On the second issue, the judge found that despite a limit on Hyder’s liability being included in all three sets of terms, in the absence of any agreement on the overarching terms and conditions, the parties could not be taken to have agreed that Hyder’s liability in respect of the Castlepoint Car Park was to be capped. The judge stressed that clear words are required to cut down the remedies which the law provides for breach of important contractual obligations and no such clear words featured in the contract in question (the letter of intent).

Hyder appealed to the Court of Appeal on the second issue arguing that the reference to the terms and conditions that the parties were “working under” was a clear reference to the November Terms – which the parties had agreed would govern the Wellcome Building project and were, accordingly, incorporated into the contract for the Castlepoint Car Park project. Hyder also argued that the November Terms could not have been superseded by the March Terms because they were never agreed.

Buchan argued that the reference to “working under” was a reference to terms that parties were “working on”, that is to say negotiating. Buchan also argued that the November Terms were insufficient in themselves to be incorporated by reference into any agreement as the “parties had failed to objectively agree upon terms with the requisite preciseness” and, in any case, the November Terms had been superseded by that point.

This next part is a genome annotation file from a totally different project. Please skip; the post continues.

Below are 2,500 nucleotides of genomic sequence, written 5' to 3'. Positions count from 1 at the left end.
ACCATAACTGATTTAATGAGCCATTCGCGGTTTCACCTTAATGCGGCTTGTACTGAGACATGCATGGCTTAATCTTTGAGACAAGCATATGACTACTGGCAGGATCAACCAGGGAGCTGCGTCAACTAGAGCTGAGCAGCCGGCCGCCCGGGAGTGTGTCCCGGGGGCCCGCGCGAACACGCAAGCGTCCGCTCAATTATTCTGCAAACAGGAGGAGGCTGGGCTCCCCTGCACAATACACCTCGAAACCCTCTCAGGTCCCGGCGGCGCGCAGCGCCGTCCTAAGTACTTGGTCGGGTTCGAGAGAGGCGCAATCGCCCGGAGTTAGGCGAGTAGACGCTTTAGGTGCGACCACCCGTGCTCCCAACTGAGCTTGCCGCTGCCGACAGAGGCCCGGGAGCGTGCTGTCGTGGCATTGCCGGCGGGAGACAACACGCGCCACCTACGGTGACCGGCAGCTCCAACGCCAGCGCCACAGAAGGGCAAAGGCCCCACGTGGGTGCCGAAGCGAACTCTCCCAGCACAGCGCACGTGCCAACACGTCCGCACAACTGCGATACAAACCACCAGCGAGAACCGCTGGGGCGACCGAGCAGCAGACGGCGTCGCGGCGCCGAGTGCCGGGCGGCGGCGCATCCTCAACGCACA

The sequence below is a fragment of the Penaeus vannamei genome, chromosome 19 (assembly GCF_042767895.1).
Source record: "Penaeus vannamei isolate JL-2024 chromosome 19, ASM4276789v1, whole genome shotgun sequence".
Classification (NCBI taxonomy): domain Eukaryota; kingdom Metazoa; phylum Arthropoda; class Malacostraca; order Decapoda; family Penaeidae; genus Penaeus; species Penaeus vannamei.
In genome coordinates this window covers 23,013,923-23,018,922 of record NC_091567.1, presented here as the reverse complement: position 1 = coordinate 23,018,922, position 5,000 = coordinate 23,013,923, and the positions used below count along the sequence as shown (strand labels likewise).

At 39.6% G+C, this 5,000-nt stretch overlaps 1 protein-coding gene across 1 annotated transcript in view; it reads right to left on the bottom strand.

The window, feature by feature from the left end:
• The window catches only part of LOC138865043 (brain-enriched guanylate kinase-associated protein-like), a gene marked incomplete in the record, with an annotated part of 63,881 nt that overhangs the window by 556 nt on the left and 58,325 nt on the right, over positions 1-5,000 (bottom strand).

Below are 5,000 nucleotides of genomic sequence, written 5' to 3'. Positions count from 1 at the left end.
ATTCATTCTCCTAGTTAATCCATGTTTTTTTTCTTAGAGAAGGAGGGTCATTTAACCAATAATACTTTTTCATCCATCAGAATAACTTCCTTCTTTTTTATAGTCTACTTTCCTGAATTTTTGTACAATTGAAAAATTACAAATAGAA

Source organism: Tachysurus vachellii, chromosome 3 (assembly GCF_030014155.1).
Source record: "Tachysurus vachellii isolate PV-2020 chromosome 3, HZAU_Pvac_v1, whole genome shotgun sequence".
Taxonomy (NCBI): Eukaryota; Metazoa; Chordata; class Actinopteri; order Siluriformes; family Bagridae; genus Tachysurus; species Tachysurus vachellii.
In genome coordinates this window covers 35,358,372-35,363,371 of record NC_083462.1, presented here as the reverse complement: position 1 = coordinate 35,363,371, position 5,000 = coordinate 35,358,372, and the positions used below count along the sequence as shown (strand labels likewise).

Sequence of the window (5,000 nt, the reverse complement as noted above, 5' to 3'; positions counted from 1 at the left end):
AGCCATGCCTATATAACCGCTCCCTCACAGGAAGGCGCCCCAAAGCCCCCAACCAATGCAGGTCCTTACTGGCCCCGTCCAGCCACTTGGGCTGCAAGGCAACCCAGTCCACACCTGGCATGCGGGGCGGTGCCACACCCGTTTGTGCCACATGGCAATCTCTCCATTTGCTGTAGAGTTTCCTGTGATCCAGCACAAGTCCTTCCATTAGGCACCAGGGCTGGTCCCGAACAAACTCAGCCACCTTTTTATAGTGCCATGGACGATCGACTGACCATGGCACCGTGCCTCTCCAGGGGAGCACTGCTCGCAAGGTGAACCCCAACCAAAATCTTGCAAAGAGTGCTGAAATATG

The Court of Appeal agreed with Hyder and held that the cap on liability from the November Terms applied. The Court of Appeal stressed that Coulson J had failed to recognise that there was a distinction between the interim contract (which was to govern the projects until the final terms of the Protocol were agreed) and the final contract, which was to reflect the final agreed terms and which would then supersede the terms of the interim contract.

Dame Gloster summarised the reasoning for this approach:

“This view also aligns with commercial common sense. It would not make commercial sense that, while work was ongoing and the Final Contract was being negotiated, every new version of the terms and conditions sent between the parties would automatically supersede the original November Terms being worked under, unless the parties explicitly stated the same”.

Bearing in mind that every set of terms included some form or limit on liability – and, as recognised by Coulson J at first instance, it would be an “extraordinary result” for Hyder to have assumed an unlimited liability - Hyder’s liability to Buchan was accordingly capped.

This case serves as a useful reminder of the difficulties that can arise when communications between the parties are not clear not only about the status of the contract but also the precise terms that are to apply to the contract. Although the Court of Appeal held that Hyder’s liability was limited based on the facts of this case (and most notably the inclusion of limitation of liability provisions in the various versions of the terms), parties that are entering into a contract with the intention of limiting their liability should ensure that such terms are clearly incorporated.

Article authors:

Chris Kidd David Choy